This is a small extract from the artical,
"For the final climb, a refresher of the basic rescue techniques, we move to an oak tree. This rescue is one where the casualty’s rope is long enough for them to reach the ground. While no longer mandatory to be performed in NPTC assessments, candidates must demonstrate knowledge of this: two people using two climbing systems that are still intact.
Gert Brakel climbs the stem. Using three pulls up, Gert then feeds the excess rope through the hitch climber, preventing too much slack in the system and to stop him from dropping too far. As theteam spread throughout the tree, Kevin Moore says, “There is agood reason for preventing the slack. Your pelvis has three bones.
There is a limit to what they can withstand. If you fall in your harnessany further than half a metre on a single rope, your pelvis could pop. Everything we teach in tree surgery is about working within safe parameters. Your employer wants you to return home in the ame condition as you arrived at work.”
Brian rescues a voluntarily unconscious Coleman. Pulling Coleman upright, Brian attaches a chest sling, wraps his legs loosely around him, lowers Coleman to the ground on his own system and lays him out in the recovery position. Kevin Moore observes that if branches need negotiating during a descent, the chest sling is necessary to keep the injured party upright. If the descent is clear, foregoing the chest sling and wrapping legs tightly around the injured party speeds up the descent.
One team member uses single rope technique (SRT). The best way to rescue someone using SRT is to use their own pre-rigged access line. Kevin Moore ties two ‘Alpine Butterflies’ in the line. He attaches a second rope, via a carabiner, to the top knot. He threads the rope through a figure 8, which is secured to the lower knot. He mimes cutting the access line between the knots. “By adding these two knots and attaching our own line, we can lower the injured down on his access line.” We take our leave as the team begins their summing up. A quick straw poll of useful things taken from the day include learning the 112 emergency services number (instead of calling 999), how to identify where you are when working in remote locations (OS grid reference) and the multiple uses for the ‘Alpine Butterfly’ knot. All agree that the day was useful and a good reminder to use lessons that they may once have learned and subsequently forgotten."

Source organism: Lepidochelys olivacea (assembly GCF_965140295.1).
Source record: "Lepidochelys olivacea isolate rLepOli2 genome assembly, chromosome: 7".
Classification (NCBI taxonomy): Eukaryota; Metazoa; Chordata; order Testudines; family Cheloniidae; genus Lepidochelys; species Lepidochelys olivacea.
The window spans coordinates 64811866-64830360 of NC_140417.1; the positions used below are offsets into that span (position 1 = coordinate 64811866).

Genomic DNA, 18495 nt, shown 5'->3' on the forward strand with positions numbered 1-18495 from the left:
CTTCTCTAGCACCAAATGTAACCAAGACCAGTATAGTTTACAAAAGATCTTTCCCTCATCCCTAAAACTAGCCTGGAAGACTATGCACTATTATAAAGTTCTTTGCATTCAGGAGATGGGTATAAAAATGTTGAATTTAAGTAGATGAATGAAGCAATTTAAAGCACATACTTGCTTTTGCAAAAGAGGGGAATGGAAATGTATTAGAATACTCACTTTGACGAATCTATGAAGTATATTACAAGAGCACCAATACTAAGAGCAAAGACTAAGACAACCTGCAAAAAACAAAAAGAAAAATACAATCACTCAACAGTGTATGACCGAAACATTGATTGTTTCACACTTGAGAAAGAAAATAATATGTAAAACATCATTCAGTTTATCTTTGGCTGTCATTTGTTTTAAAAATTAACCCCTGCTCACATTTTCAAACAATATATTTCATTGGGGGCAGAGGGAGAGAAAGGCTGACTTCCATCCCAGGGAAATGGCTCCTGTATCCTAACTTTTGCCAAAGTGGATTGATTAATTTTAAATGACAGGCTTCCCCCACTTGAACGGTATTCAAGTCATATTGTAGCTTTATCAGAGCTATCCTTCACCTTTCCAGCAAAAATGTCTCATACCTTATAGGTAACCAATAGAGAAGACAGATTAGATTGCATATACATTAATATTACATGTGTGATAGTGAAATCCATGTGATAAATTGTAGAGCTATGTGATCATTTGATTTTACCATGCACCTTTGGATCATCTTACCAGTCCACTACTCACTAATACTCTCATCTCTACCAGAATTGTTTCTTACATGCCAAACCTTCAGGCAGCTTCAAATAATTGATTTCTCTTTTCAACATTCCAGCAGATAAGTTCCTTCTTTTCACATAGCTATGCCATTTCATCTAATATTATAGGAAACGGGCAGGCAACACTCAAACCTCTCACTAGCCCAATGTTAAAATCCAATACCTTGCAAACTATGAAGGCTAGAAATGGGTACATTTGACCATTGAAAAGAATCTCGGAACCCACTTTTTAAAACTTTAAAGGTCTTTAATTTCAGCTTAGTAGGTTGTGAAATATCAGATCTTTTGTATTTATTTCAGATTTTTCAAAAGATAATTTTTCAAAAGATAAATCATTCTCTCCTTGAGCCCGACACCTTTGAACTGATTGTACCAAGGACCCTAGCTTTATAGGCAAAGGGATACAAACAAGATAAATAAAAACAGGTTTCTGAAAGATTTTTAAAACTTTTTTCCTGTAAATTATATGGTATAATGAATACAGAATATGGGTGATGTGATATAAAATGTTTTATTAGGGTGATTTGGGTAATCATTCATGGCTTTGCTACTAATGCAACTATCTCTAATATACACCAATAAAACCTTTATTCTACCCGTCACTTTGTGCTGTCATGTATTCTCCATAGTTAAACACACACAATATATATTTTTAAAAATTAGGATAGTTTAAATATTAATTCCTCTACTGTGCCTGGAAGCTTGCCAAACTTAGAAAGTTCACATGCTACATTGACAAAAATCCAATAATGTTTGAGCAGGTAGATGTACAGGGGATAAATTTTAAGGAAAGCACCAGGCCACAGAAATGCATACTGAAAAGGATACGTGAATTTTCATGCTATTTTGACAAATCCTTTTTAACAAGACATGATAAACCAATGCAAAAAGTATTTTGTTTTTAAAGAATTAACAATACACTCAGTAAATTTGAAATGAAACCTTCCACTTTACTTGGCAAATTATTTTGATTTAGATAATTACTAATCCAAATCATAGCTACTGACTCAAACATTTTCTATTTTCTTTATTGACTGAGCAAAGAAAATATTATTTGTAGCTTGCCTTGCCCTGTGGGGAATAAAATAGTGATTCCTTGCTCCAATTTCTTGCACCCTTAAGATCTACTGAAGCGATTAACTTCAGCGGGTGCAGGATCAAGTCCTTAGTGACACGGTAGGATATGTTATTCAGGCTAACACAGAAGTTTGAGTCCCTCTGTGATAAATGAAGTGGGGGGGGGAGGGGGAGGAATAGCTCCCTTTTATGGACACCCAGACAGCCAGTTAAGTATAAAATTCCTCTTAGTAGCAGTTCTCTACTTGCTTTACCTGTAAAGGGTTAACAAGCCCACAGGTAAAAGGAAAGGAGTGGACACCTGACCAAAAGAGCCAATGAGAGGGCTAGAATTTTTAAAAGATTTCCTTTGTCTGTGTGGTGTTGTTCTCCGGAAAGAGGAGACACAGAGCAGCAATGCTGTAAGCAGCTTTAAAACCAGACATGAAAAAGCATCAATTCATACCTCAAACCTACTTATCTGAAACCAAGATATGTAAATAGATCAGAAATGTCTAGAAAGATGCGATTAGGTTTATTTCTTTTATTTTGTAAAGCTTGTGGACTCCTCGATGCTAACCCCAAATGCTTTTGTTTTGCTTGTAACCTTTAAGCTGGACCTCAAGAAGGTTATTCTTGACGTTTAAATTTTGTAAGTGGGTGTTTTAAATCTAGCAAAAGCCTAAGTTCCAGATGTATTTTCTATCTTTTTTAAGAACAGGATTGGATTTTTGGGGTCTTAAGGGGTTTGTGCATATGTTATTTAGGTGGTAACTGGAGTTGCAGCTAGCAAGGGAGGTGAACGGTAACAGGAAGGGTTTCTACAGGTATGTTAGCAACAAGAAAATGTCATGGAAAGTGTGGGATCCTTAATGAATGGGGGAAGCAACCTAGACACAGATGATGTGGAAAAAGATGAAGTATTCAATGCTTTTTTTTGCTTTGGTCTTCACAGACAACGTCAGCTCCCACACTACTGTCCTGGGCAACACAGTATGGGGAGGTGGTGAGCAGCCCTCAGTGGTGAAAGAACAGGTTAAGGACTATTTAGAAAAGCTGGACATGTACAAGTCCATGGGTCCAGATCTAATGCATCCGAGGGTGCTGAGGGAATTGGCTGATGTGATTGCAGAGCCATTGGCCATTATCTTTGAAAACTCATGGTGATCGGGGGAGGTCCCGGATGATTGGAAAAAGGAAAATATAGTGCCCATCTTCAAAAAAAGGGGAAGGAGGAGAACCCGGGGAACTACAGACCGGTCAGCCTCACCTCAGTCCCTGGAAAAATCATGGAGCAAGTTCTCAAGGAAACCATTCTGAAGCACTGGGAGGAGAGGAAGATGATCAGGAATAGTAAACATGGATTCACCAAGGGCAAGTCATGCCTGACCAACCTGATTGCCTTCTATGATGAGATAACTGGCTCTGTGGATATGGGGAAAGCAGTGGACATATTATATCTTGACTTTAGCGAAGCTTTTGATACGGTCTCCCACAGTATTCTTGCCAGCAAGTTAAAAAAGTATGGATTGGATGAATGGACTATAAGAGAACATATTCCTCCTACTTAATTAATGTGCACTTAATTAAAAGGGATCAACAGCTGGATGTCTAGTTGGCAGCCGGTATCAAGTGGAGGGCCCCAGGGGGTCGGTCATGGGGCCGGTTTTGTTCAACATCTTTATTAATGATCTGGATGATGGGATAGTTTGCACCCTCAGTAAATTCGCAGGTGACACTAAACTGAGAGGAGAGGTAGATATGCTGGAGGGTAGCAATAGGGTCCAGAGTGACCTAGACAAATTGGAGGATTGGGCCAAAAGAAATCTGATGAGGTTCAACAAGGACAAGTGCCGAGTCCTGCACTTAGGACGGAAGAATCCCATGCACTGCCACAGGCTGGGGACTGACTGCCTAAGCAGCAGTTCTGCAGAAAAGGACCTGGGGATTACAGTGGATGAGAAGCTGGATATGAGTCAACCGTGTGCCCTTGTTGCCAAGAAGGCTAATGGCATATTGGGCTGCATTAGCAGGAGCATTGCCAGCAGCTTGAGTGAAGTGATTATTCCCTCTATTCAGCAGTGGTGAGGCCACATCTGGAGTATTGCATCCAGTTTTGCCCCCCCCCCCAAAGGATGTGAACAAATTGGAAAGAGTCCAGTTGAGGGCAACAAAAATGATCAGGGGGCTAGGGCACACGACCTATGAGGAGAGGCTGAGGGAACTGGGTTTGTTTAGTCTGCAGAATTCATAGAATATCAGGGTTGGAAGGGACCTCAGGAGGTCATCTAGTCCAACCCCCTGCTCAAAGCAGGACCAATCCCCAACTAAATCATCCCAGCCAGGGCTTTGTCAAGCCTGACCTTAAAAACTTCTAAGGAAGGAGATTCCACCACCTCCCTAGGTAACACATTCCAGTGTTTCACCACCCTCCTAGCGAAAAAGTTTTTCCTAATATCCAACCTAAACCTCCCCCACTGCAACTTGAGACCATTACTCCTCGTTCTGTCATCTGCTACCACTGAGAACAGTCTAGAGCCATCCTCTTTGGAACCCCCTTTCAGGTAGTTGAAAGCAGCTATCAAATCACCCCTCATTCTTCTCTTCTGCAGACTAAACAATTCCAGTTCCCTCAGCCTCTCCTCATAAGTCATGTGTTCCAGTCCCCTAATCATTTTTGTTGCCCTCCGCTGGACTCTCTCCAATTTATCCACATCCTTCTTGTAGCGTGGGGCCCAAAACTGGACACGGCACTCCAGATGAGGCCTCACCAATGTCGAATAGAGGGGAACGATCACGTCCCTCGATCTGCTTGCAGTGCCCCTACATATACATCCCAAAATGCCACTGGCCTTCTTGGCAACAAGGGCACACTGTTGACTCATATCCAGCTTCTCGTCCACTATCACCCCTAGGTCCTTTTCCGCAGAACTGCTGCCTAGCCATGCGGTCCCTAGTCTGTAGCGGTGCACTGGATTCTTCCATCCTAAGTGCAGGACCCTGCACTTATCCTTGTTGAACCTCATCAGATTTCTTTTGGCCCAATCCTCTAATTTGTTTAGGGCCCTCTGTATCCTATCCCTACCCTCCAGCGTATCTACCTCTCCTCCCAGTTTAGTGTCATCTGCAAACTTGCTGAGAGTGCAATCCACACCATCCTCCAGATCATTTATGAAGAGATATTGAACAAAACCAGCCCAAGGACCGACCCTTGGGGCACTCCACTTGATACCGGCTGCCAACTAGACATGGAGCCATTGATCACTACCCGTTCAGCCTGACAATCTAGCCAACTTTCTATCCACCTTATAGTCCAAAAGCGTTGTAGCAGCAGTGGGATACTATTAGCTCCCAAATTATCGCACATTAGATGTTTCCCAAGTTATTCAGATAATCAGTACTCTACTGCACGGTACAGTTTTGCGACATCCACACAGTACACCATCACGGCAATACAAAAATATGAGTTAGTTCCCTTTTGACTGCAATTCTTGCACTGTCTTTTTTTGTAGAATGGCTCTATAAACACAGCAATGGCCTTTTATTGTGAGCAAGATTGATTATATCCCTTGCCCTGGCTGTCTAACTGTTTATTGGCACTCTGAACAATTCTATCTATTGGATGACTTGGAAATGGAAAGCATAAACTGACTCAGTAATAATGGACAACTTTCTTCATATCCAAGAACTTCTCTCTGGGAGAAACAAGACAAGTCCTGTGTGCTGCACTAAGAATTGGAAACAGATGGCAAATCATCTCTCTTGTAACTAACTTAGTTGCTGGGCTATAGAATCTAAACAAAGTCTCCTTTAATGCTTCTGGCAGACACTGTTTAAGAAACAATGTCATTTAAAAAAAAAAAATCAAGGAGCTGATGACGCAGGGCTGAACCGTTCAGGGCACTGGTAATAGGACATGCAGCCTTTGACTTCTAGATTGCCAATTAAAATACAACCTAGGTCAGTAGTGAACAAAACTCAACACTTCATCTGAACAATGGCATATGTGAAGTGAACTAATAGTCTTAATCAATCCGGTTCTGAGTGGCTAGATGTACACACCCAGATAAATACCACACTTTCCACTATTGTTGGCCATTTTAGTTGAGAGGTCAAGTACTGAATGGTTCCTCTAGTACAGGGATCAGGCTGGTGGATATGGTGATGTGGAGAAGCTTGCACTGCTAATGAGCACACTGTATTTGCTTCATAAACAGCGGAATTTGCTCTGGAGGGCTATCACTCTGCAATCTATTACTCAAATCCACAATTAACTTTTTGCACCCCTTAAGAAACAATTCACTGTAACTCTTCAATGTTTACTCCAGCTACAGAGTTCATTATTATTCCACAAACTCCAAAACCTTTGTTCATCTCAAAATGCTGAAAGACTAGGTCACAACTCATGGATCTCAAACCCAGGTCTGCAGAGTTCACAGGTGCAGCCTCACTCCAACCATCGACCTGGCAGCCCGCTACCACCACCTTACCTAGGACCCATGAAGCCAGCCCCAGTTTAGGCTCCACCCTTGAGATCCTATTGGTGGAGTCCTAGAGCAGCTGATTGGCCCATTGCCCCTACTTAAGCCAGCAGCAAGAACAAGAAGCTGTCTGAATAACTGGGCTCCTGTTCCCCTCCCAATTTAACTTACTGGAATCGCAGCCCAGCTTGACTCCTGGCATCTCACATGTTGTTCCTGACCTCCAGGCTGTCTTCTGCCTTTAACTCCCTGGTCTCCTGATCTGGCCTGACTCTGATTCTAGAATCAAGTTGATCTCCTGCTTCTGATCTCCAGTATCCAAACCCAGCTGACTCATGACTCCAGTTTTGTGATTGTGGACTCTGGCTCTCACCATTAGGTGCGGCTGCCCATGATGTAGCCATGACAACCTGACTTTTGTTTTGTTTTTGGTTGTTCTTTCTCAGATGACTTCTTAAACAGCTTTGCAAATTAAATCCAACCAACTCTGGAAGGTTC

The full artical can be found in Essential Arb magazine.
On June 11th 2015 Kevin Moore from the Arb Association ran an Emergency Procedures and Aerial Rescue refresher day, Carolyne Locher from Essential Arb magazine was asked to observe.